✂️ Walmart cuts prices

Wednesday, July 27, 2022 by Robinhood Snacks |
 It’s giving anti-inflation signals (Joe Raedle/Getty Images)

It’s giving anti-inflation signals (Joe Raedle/Getty Images)

 It’s giving anti-inflation signals (Joe Raedle/Getty Images)

It’s giving anti-inflation signals (Joe Raedle/Getty Images)

Yesterday’s Market Moves
Dow Jones
31,762 (-0.71%)
S&P 500
3,921 (-1.15%)
11,563 (-1.87%)
$21,002 (-1.45%)

Hey Snackers,

If you don’t know how to open a Tesla door, you’re not alone: Uber’s new EV-request feature has an explainer for riders who just can’t figure it out (psst: push, then pull).

Stocks tumbled yesterday ahead of the Fed’s big rate-hike decision today and tomorrow’s key GDP report. Meanwhile, Microsoft and Google disappointed on earnings after the bell.


Ignoring the leggings at the front... and beelining to the grocery aisles. Walmart said that high fuel and food prices are causing Americans to cut back on discretionary spending (think: floral dresses, instant pots, decorative pillows). The consumer bellwether has been marking down the price of clothing and big-ticket items to help unload unsold inventory. Cue:

  • America’s largest retailer slashed its annual profit forecast. While Walmart expects quarterly store sales will grow, the growth is coming from less profitable items like groceries.
  • Walmart stock dropped 8% yesterday. Amazon, which reports tomorrow, dropped 5% as investors feared it may be experiencing a similar fate.

Nuggets > new kicks... Big-ticket items like apparel and electronics typically have higher profit margins, but consumers are cutting spending in those categories to afford necessities like food and gas. Americans are also trading down to cheaper beer brands (like: Busch Light vs. Corona) and discount cigarettes (like: Edgefield vs. Marlboro). But not every consumer staple is suffering:

  • McDonald's reported expectation-beating profits yesterday as price hikes and value deals fueled same-store sales growth. The $2 breakfast's still going strong.
  • Coke beat earnings expectations and boosted its annual sales forecast thanks to price hikes and rebounding “away-from-home” soda sales (movie theaters, restaurants).

The “discretionary drop” is the 1st wave... of a recession, and a 2nd wave could follow. In a downturn, people usually forgo discretionary items like clothes before cutting back on necessities like groceries. Consumer sentiment hit a record low in June — problematic, since consumer spending makes up 70% of America’s economic output. Tomorrow’s second quarter GDP report will give us clearer insight into the “are we in a recession” question.


Scooping up ultra lip balm… Glossier’s taking its Zillennial-fave beauty products to Sephora in a major retail partnership starting next year. Glossier launched as a delivery-only beauty brand in 2014, and was last valued at $1.8B thanks to its Insta-friendly pink packaging and cult classics like “Boy Brow.”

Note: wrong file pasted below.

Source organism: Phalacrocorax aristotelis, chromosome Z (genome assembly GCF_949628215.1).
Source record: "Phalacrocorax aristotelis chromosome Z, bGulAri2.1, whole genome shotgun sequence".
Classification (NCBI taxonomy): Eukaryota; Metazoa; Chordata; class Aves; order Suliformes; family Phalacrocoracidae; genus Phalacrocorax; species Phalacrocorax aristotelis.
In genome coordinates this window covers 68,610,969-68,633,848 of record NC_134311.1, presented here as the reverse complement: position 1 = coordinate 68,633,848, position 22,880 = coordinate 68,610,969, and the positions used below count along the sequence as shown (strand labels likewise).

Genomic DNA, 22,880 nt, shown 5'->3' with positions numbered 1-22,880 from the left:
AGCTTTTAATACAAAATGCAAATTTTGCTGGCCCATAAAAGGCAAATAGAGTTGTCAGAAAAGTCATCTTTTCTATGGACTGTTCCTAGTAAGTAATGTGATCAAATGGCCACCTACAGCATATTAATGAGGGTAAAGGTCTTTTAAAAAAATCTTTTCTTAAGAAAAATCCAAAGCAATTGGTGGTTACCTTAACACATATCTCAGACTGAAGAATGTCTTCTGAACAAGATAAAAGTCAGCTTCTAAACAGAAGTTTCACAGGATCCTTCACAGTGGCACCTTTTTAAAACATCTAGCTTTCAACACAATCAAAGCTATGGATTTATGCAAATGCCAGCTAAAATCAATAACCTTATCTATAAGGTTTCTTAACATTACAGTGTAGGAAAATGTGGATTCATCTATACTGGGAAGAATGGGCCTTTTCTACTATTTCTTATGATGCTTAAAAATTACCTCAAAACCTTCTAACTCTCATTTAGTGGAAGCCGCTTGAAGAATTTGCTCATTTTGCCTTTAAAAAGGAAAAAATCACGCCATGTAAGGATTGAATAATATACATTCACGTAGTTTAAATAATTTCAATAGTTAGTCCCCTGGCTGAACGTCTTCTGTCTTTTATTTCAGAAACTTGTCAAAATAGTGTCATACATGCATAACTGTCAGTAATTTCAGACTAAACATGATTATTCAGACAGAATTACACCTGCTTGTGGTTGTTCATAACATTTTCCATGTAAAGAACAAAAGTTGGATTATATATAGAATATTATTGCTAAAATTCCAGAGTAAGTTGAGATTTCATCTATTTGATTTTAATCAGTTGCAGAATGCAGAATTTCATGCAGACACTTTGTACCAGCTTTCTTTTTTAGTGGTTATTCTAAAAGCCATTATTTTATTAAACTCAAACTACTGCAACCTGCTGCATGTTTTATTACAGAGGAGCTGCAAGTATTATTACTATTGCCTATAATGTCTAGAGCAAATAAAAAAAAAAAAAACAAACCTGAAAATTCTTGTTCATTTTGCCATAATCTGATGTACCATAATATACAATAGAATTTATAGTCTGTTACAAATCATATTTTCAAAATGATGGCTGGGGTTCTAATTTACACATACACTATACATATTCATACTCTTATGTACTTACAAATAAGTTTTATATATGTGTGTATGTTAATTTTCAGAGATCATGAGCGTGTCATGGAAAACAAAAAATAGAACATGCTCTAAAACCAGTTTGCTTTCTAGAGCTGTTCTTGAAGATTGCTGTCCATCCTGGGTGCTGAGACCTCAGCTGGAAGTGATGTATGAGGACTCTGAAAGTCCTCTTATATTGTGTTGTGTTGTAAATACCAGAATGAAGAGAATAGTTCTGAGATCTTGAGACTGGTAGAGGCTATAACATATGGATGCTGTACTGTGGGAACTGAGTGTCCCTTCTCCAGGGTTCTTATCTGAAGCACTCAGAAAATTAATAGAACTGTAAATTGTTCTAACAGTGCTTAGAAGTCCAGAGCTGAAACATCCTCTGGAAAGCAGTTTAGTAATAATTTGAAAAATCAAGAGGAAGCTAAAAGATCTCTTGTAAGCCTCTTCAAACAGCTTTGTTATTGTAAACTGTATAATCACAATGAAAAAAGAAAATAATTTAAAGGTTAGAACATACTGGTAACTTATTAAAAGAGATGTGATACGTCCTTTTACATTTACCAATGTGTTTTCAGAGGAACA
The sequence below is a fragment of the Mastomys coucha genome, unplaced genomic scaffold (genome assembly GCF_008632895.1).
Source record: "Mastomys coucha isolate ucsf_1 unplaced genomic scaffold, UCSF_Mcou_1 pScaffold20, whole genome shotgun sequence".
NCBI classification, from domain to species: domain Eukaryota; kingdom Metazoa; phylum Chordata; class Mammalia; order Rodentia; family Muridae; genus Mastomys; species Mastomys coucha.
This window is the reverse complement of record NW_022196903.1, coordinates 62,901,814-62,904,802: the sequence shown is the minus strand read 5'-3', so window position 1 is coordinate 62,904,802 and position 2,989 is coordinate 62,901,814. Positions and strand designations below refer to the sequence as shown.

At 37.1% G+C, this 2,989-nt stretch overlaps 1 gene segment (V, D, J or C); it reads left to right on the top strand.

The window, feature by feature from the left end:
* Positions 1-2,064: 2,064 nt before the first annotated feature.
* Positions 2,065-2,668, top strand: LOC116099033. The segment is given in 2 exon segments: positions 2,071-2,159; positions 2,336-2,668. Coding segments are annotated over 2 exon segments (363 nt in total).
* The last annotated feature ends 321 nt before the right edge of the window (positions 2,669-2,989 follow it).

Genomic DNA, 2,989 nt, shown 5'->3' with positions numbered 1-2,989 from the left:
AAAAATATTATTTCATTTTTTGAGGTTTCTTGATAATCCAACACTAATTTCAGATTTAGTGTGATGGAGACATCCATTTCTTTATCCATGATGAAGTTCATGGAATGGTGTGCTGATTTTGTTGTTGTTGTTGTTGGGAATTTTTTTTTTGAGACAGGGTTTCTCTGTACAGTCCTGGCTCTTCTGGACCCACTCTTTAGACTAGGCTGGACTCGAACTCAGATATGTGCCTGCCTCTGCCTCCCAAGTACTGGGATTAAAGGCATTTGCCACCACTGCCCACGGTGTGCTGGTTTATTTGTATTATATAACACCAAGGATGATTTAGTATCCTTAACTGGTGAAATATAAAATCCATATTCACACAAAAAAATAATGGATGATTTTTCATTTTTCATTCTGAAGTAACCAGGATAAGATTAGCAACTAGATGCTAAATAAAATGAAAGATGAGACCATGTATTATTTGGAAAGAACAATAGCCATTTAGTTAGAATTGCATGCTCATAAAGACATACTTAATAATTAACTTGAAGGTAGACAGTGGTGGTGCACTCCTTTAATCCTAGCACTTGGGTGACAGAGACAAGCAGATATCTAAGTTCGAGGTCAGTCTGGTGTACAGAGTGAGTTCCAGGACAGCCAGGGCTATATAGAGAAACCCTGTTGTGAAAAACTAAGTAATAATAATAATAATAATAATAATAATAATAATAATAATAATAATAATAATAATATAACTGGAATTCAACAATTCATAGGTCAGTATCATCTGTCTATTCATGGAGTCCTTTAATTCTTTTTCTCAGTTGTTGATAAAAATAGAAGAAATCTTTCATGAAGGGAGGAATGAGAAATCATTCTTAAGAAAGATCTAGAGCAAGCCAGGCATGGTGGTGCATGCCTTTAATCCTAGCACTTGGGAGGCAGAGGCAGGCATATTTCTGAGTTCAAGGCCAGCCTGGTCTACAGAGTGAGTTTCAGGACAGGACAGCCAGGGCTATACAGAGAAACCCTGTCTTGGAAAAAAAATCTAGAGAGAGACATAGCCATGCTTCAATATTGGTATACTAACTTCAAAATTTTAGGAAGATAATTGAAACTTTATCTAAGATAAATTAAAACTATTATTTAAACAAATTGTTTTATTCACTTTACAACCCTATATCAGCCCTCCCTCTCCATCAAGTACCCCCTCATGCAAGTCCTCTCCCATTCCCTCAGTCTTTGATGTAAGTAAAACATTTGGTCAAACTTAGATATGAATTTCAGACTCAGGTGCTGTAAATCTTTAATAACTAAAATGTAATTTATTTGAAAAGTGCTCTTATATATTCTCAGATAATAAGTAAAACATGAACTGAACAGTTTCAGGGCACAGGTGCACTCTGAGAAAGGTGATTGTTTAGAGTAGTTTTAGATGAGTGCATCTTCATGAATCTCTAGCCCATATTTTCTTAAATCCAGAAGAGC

• Gloss on the go: Glossier products will be available at Sephora’s stores (and website) in the US and Canada, but it's TBD how many and where. (Fun fact: Glossier says it's one of the most searched for as-of-yet unavailable brands on Sephora’s site.)
  • Physical pivot: Glossier founder Emily Weiss stepped down as CEO in May as the brand embarked on a "new chapter" to drive growth. Glossier already has stores in London, Miami, LA, and Seattle, and plans to open more big city locations this year.

Beauty counter binge… Glossier’s retail partnership comes as the return of IRL events ignites makeup demand. Last quarter, high-end cosmetics topped $2B in sales, with unit sales surpassing pre-pandemic levels. Estée Lauder delivered double-digit sales growth last quarter, and the trend could continue: during economic downturns, shoppers are more likely to splurge on tiny pleasures like a $20 jelly-cream blush than a new Macbook (see: the Lipstick index).


The digi-storefront is packed… especially in the beauty space. That’s why digital-first beauty brands have increasingly been going physical. See: Kylie Cosmetics’ 2018 partnership with Ulta and Rihanna’s Fenty presence at Sephora. By having a physical presence at beauty go-to Sephora, Glossier can attract new customers and become more accessible to loyal fans.

What else we’re Snackin’

  • Spin: The maker of Post-its had a big day: 3M beat earnings expectations, sought bankruptcy protection for its lawsuit-plagued earplug biz, and said it plans to spin off its health division into a separate public company.
  • Cuts: Shopify laid off one-tenth of its 10K workers, sending shares down 15% yesterday. Shopify quintupled its headcount between 2016 and 2021, but growth is slowing as the ecomm surge subsides.
  • Skid: GM reported a 40% profit plunge for last quarter, sending shares down 3% yesterday. Sales were strained by supply clogs, but the auto OG expects the chip shortage to ease.
  • Cloud-y: Microsoft reported its slowest earnings growth in two years as cloud and gaming sales waned while the strong US dollar hit international sales.
  • Change: Lawmakers want to make it easier to spend crypto: yesterday US Senators introduced a bill that would exempt consumers from taxes on crypto transactions less than $50.

Snack Fact of the Day

After 20 years of cooperation with the US, Russia is pulling out of the International Space Station and will build its own


  • Fed’s interest-rate decision.
  • Earnings expected from Meta, Shopify, Spotify, Boeing, Qualcomm, Ford, Sherwin-Williams, Cheesecake Factory, and Deutsche Bank

Authors of this Snacks own: shares of Walmart, Google, Shopify, Microsoft, Ford, GM, Spotify, Tesla, Uber, and Amazon

ID: 2314718